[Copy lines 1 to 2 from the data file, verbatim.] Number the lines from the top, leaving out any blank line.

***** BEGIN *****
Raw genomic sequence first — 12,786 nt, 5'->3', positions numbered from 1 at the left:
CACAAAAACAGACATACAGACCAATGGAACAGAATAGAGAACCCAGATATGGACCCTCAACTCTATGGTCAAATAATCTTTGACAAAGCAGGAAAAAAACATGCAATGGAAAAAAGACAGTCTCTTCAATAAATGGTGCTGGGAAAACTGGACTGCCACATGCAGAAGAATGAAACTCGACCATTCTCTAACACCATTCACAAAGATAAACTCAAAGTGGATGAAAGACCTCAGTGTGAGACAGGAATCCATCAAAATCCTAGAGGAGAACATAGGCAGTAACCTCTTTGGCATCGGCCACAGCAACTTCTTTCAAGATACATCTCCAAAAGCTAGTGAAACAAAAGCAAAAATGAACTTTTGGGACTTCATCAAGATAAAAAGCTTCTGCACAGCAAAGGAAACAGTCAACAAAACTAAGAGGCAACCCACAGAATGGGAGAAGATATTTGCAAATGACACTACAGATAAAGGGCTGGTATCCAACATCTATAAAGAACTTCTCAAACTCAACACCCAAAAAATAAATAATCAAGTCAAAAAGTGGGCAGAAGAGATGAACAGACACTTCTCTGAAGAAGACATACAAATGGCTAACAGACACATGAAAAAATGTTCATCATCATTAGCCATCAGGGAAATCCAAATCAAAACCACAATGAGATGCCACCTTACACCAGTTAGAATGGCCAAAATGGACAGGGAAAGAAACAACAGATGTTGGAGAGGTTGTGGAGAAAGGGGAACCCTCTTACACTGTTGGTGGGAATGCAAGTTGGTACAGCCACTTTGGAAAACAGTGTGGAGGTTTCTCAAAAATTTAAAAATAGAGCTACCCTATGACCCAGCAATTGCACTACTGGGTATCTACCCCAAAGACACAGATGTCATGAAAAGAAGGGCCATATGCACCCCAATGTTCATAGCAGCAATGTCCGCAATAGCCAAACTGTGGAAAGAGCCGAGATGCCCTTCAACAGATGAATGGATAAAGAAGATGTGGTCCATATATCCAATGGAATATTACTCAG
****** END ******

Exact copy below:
Raw genomic sequence first — 12,786 nt, 5'->3', positions numbered from 1 at the left:
CACAAAAACAGACATACAGACCAATGGAACAGAATAGAGAACCCAGATATGGACCCTCAACTCTATGGTCAAATAATCTTTGACAAAGCAGGAAAAAAACATGCAATGGAAAAAAGACAGTCTCTTCAATAAATGGTGCTGGGAAAACTGGACTGCCACATGCAGAAGAATGAAACTCGACCATTCTCTAACACCATTCACAAAGATAAACTCAAAGTGGATGAAAGACCTCAGTGTGAGACAGGAATCCATCAAAATCCTAGAGGAGAACATAGGCAGTAACCTCTTTGGCATCGGCCACAGCAACTTCTTTCAAGATACATCTCCAAAAGCTAGTGAAACAAAAGCAAAAATGAACTTTTGGGACTTCATCAAGATAAAAAGCTTCTGCACAGCAAAGGAAACAGTCAACAAAACTAAGAGGCAACCCACAGAATGGGAGAAGATATTTGCAAATGACACTACAGATAAAGGGCTGGTATCCAACATCTATAAAGAACTTCTCAAACTCAACACCCAAAAAATAAATAATCAAGTCAAAAAGTGGGCAGAAGAGATGAACAGACACTTCTCTGAAGAAGACATACAAATGGCTAACAGACACATGAAAAAATGTTCATCATCATTAGCCATCAGGGAAATCCAAATCAAAACCACAATGAGATGCCACCTTACACCAGTTAGAATGGCCAAAATGGACAGGGAAAGAAACAACAGATGTTGGAGAGGTTGTGGAGAAAGGGGAACCCTCTTACACTGTTGGTGGGAATGCAAGTTGGTACAGCCACTTTGGAAAACAGTGTGGAGGTTTCTCAAAAATTTAAAAATAGAGCTACCCTATGACCCAGCAATTGCACTACTGGGTATCTACCCCAAAGACACAGATGTCATGAAAAGAAGGGCCATATGCACCCCAATGTTCATAGCAGCAATGTCCGCAATAGCCAAACTGTGGAAAGAGCCGAGATGCCCTTCAACAGATGAATGGATAAAGAAGATGTGGTCCATATATCCAATGGAATATTACTCAG